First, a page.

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NY asks FERC to reconsider order that could boost NY power costs

  • FERC order could cost NY rate payers up to $500 million

  • NY wants new Astoria plant in power capacity market

  • Capacity market is a problem for other power grids

By: Scott DiSavino |

New York asked U.S. energy regulators to reconsider a federal decision that allegedly would boost New Yorkers power costs by up to $500 million in 2013, the state’s power generator and utility regulator said late this week.

The U.S. Federal Energy Regulatory Commission (FERC) issued an order in September requiring the operator of the New York power grid to recalculate the cost of the new Astoria Energy II power plant in the state’s power capacity market.

Such a move would force the new Astoria plant to boost its offer price for capacity, leading to major power price increases that would harm consumers, the New York Public Service Commission (PSC) said in a release Thursday.

The New York Power Authority (NYPA), the state-owned power generator, has a contract to buy power for its New York City government customers from the 550-megawatt (MW) Astoria plant, which entered service in July 2011.

Those customers include schools, hospitals, municipal buildings, subways and commuter trains.

“The FERC order results in the unwarranted transfer of wealth from local and state governments and consumers to existing power plant owners,” Gil Quiniones, NYPA president and chief executive officer, said in a release Thursday.

FERC issued its order after the owners of two older power plants in New York City alleged the state grid operator, the New York Independent System Operator (NYISO), priced too low the cost of the new Astoria unit in the capacity market. That low price would reduce prices paid to other power plants for their capacity.

“Absent this FERC order, over time, independent generators facing unfair competition from state-subsidized projects exercising market power would be forced to shutter their operations, prematurely retiring their otherwise economic power plants,” US Power Generating, one of the New York City plant owners, said in a statement responding to the rehearing request.

The other New York City power plant owner that complained to FERC was a unit of Canadian energy company TransCanada Corp , which owns the Ravenswood power plant in Queens.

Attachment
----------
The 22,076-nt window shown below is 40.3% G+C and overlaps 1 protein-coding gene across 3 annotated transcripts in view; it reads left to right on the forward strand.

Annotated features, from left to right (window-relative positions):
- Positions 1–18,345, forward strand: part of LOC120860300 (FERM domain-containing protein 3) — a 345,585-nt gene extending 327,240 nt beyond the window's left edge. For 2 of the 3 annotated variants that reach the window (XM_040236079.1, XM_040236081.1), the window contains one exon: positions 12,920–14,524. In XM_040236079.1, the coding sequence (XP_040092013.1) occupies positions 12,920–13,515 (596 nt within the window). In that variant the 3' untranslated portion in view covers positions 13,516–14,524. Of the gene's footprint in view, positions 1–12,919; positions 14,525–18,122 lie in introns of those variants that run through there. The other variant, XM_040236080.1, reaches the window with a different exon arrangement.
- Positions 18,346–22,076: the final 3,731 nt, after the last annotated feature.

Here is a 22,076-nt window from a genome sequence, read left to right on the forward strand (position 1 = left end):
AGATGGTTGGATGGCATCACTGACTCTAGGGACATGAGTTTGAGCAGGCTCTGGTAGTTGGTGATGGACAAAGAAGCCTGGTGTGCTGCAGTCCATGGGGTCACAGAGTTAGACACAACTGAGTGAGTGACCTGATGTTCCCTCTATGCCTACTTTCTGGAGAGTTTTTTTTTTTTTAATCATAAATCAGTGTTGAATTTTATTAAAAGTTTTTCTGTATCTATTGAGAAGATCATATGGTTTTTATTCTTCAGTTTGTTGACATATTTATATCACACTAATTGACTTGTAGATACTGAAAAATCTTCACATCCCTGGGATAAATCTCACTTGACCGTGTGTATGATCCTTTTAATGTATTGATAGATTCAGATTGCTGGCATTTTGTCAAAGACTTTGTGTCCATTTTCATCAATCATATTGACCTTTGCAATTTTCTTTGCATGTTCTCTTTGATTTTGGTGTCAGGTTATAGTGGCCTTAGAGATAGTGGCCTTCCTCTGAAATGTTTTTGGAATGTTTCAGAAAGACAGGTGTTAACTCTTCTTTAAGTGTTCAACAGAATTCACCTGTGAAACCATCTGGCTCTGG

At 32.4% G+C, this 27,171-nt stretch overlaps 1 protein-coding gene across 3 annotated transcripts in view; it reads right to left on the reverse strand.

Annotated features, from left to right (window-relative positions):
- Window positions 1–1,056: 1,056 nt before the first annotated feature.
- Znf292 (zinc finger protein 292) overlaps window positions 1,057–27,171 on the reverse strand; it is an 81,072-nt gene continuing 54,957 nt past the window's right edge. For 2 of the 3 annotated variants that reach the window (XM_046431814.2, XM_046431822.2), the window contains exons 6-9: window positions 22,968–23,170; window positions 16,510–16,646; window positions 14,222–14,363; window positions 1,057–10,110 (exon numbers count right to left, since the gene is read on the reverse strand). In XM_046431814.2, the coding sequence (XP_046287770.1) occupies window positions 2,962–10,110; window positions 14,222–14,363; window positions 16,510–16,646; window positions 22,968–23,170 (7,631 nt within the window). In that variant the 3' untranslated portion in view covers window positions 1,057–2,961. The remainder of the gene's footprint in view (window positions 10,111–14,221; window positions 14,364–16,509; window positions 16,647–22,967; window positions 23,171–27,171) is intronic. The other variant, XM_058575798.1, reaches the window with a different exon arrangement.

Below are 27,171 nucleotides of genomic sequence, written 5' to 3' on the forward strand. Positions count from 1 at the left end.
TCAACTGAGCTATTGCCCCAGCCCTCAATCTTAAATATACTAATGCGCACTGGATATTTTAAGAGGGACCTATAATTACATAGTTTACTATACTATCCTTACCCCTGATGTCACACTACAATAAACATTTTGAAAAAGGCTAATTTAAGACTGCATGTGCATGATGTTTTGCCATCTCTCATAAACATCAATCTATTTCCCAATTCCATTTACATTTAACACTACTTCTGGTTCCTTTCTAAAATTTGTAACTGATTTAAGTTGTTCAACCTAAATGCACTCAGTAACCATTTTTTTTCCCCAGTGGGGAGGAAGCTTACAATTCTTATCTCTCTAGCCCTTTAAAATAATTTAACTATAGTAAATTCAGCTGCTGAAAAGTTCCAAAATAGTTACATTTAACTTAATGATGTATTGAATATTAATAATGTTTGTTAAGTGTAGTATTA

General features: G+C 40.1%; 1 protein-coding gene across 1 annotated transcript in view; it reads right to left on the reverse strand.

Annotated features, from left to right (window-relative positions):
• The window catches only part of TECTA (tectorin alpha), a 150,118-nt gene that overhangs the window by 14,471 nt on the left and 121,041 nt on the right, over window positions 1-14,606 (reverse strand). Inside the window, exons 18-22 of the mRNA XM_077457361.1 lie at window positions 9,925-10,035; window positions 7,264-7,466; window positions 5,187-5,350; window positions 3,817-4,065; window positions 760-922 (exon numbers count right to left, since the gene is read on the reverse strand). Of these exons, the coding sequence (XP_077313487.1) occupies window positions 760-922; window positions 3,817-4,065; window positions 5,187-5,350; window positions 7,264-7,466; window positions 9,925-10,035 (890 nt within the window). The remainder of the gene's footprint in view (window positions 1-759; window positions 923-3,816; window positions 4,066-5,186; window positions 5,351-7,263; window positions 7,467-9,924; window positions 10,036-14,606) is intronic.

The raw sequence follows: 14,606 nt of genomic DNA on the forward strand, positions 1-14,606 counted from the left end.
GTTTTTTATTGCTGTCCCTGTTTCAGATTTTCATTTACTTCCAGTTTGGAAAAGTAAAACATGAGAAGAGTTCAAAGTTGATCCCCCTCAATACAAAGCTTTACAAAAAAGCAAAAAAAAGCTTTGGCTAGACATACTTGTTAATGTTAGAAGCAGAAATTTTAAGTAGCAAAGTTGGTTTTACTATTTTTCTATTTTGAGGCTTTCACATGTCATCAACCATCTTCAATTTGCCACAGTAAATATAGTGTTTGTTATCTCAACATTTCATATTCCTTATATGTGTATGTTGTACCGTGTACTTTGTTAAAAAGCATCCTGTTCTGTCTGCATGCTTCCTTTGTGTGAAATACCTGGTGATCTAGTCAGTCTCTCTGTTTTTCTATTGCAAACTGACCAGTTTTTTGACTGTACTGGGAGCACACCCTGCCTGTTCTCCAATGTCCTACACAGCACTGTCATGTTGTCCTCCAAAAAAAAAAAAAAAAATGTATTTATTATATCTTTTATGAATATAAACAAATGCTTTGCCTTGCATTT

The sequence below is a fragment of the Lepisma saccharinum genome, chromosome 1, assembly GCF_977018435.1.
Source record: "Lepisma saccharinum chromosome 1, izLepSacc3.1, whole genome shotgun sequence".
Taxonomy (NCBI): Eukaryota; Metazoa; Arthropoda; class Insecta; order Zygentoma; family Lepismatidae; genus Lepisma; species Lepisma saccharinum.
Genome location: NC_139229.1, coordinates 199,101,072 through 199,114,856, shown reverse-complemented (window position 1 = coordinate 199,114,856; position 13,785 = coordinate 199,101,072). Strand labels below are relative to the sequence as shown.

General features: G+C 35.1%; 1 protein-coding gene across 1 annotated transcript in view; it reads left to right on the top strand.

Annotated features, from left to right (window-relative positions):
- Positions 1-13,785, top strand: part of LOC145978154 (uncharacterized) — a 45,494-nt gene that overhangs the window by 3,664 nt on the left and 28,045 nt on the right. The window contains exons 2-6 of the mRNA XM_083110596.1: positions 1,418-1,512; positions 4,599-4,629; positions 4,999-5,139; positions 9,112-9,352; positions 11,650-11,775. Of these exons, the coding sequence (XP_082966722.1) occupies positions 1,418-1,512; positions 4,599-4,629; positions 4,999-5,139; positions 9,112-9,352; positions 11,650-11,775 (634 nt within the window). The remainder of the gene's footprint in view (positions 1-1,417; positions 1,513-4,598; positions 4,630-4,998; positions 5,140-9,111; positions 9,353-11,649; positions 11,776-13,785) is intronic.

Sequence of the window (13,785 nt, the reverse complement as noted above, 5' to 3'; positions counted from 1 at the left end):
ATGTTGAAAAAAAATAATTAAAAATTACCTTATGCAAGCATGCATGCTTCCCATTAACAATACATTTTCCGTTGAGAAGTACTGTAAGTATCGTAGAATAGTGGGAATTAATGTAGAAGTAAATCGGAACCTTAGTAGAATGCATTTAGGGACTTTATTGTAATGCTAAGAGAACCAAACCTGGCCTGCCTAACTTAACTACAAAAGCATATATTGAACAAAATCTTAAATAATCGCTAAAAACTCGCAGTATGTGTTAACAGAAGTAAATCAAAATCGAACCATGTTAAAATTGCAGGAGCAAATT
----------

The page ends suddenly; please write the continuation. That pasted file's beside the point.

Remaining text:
NYPA and the state PSC said removing the Astoria plant from the capacity market would favor older, less efficient units and discourage new generators from building new plants or upgrading older plants in the state.

US Power Generating however disagreed with the state, noting, “Without competition, New York electricity consumers would be captive to higher long-term energy prices.”

Grid operators, like the NYISO, use capacity markets to help maintain system reliability by paying generators to keep their plants available for service whether or not they are used to generate power.


Capacity markets have also caused problems in other power grids, most recently in PJM, the nation’s biggest serving more than 60 million customers in 13 Mid-Atlantic and Midwest states and the District of Columbia.

Earlier this week, the head of Maryland’s utility regulator sent a letter to PJM and its market monitor to express disappointment with proposed changes to PJM’s capacity market.

PJM considered changes to its market in part due to complaints from Maryland and New Jersey that the grid’s capacity market encouraged generators to keep old, inefficient power plants in service while discouraging the construction of new, cleaner power plants. That is similar to New York’s complaint about FERC’s decision on the new Astoria plant.

In PJM, the controversy over the capacity market and the states’ efforts to get around that market by signing long-term deals with generators to build new power plants has been the subject of several ongoing federal and state regulatory and legal battles.

And, despite problems with existing capacity markets in PJM and New York, power grid operators in the Midwest and Texas were considering adopting their own capacity markets in an effort to encourage generators there to build more generation and keep existing plants operating.